Back when I was still in high school, I peruse Wikipedia a lot when it comes to school assignments. No matter if it’s a biology project or for a history paper, I would usually check Wikipedia first in one way or another. This attitude persists throughout my early college days until I enrolled in a class where the professor practically outlawed us from using Wikipedia source. The reason? Because Wikipedia, and other similar wiki sites, crowdsource their information.
The basic gist is this, anything you see written in Wikipedia is put there by a dedicated member of community who may or may not be an authoritative figure in their field. Crowdsourced information has been the hallmarks of modern internet, with platforms like Yelp and Trip Advisor allowing members of the public to submit reviews on businesses. How these reviews affect SEO is a question SEO services and marketers have been struggling to answer.
21st century internet and the wisdom of the crowd
For the most part, giving the public more input in how companies are viewed is an excellent idea. Giving center stage to vox populi, the voice of the people, is the foundation of a democracy and customer and/or user reviews are simply another outlet for that idea. Every business these days have to contend with reviews in one way or another, as all anyone needs is an internet connected device to either badmouth or praise your business.
The old marketing adage states that any publicity is good publicity. What this saying means is that bad reviews could still be good for you as long as they spell your name right. In terms of SEO, where the goal is to increase traffic to your business’ website by raising your presence on the internet, that adage would seem to be true. The truth however is slightly more complicated than that and we’ll now discuss just how exactly could negative reviews impact your SEO efforts.
They could actually improve your credibility
This might sound strange but a couple of negative reviews could actually improve how your business is viewed. It’s statistically impossible for your business to garner nothing but glowing praises and people tend to look at businesses like that with a skeptic eye. I look at a restaurant with a rating of let’s say a 4.6 out of 5 and I would usually think to myself that it might be a good idea to eat there at some point.
On the other hand, when I see another restaurant with the same number of reviews but with a rating of 5 out of 5, I would immediately grow skeptical. Nothing could ever be that perfect and when I see something like this, I tend to suspect that there’s some funny business going in the background. The only time that unanimous praise like that is allowed is when you’re at a funeral.
They could give you some ideas on marketing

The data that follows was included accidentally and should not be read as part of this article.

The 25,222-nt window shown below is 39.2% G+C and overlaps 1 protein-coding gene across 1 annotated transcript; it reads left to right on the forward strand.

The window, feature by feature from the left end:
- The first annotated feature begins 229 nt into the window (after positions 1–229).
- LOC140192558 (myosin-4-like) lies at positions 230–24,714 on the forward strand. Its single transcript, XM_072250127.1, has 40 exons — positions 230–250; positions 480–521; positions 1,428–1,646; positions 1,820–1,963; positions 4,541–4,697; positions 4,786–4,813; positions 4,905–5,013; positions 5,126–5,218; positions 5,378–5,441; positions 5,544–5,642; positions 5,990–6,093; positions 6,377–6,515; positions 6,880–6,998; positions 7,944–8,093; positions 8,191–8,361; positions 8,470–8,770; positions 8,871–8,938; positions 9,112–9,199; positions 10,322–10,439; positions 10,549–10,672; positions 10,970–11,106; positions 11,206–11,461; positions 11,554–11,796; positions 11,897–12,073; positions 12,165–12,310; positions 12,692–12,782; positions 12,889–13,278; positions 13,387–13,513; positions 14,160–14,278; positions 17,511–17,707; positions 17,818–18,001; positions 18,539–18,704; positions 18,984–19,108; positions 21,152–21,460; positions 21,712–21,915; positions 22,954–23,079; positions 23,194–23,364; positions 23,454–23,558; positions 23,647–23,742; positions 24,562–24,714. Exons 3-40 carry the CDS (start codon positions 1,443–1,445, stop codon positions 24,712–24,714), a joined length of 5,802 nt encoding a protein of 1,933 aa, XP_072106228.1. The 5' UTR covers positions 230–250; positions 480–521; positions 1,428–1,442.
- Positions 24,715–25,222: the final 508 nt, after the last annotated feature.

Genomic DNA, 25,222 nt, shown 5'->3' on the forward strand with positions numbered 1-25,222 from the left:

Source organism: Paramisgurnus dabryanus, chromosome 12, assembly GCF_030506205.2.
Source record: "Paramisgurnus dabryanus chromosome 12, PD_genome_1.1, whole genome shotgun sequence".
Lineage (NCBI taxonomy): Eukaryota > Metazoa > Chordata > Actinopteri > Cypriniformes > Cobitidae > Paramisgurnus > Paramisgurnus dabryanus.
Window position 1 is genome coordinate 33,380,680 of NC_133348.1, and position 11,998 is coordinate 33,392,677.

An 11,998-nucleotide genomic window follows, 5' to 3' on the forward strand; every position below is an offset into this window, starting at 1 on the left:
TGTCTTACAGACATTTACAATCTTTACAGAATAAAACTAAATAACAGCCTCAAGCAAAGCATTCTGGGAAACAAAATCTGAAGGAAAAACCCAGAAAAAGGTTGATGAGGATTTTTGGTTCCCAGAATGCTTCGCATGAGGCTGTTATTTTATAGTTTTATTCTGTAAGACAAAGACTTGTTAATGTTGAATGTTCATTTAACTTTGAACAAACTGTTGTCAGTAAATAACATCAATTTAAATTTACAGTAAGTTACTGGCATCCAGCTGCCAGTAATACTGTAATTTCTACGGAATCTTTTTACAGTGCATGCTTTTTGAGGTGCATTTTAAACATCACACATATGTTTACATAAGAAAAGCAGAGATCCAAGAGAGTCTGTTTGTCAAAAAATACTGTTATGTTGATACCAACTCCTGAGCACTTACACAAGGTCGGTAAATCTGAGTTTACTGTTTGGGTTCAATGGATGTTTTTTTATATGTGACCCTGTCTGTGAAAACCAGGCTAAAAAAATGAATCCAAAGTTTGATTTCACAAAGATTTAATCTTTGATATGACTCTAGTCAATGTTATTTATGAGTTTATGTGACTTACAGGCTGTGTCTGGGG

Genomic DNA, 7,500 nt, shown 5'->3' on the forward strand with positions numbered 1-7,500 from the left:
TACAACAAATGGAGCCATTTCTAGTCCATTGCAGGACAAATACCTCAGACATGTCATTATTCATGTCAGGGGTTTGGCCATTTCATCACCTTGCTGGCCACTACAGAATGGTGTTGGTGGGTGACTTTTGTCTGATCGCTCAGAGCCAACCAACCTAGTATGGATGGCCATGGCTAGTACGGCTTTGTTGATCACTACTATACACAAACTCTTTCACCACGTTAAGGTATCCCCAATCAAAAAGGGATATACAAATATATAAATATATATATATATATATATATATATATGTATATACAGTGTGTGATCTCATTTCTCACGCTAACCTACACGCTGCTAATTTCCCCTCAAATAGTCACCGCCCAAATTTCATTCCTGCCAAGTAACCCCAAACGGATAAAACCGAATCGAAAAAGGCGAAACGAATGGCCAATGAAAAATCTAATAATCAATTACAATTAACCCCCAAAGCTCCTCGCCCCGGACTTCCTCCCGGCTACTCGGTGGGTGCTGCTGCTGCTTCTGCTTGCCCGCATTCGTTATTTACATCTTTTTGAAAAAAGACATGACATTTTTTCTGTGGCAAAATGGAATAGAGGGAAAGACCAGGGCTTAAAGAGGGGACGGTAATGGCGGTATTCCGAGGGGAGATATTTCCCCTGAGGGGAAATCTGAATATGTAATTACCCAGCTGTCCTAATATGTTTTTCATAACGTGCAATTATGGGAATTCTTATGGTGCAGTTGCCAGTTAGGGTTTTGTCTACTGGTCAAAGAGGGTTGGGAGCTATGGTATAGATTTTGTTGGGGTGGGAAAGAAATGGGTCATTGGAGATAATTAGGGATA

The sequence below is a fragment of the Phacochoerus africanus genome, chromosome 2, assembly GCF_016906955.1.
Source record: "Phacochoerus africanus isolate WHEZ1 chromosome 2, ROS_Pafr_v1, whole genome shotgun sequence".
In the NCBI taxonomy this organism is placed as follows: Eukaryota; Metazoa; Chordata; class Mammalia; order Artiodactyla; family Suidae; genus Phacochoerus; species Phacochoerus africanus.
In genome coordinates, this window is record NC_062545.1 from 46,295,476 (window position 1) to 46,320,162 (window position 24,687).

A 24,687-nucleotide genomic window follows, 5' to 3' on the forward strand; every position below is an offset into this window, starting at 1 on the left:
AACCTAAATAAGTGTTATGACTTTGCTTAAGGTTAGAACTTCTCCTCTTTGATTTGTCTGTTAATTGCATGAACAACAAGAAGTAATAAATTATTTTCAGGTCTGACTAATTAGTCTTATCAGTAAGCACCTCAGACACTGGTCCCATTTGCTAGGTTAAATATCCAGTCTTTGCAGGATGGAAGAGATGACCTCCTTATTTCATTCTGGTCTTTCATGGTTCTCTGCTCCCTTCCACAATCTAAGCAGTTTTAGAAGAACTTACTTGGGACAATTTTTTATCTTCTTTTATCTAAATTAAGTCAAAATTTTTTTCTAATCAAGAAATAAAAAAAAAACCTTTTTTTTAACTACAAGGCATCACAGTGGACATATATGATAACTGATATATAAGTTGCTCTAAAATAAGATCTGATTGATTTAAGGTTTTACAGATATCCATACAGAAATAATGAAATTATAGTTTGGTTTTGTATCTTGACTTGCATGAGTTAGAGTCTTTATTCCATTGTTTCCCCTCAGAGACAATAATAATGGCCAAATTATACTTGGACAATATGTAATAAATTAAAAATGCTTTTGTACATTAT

Here’s one nugget of truth when it comes to reviews, they are rarely, if ever, objective. People tend to judge products and/or services not based on their inherent qualities, but based on how a certain product fulfills their own expectations, no matter how misguided those expectations actually are. And it’s these expectations that you could manipulate, for a lack of a better word, with how you market your products.
For example, let’s say you run an omakase restaurant, the Japanese tradition of letting the chef choose what to serve you, and you received a scathing review from a customer complaining that the food that was served to them was different from what they expected. You could for example write a post explaining just how omakase works and that what the chef serves you is completely up to the chef’s discretion and what ingredients are available on any given day.
It’s not just about the reviews; it’s how you respond to them
A 2017 survey shows that online reviews make up about 13% on how Google handle local search results but Google implies that it’s not just about the reviews themselves, it’s about how you respond to them. If your customers could take time out of their day to perfectly explain to the world where exactly your business is falling short, the least you could do is to reciprocate and respond to their reviews.
If the complaint is something that you could immediately check for yourself and rectify, like if one of your employees is behaving irresponsibly, state what have you or are you going to do to fix this. If it’s something that would need further work behind the scenes, acknowledge that there are things that need improving and that you are working on them. Sometimes, all people want is the simple knowledge that their inputs are being heard.
The impact of reviews on SEO
Reviews are designed to benefit potential users and as can be seen, their direct impact on SEO isn’t especially pronounced, making up only 13% of how Google determines local search results. It’s how they affect potential customers that should be a focus. Instead of thinking of negative reviews as something to combat, you might want to start considering them as opportunity to identify areas in your business that you could improve.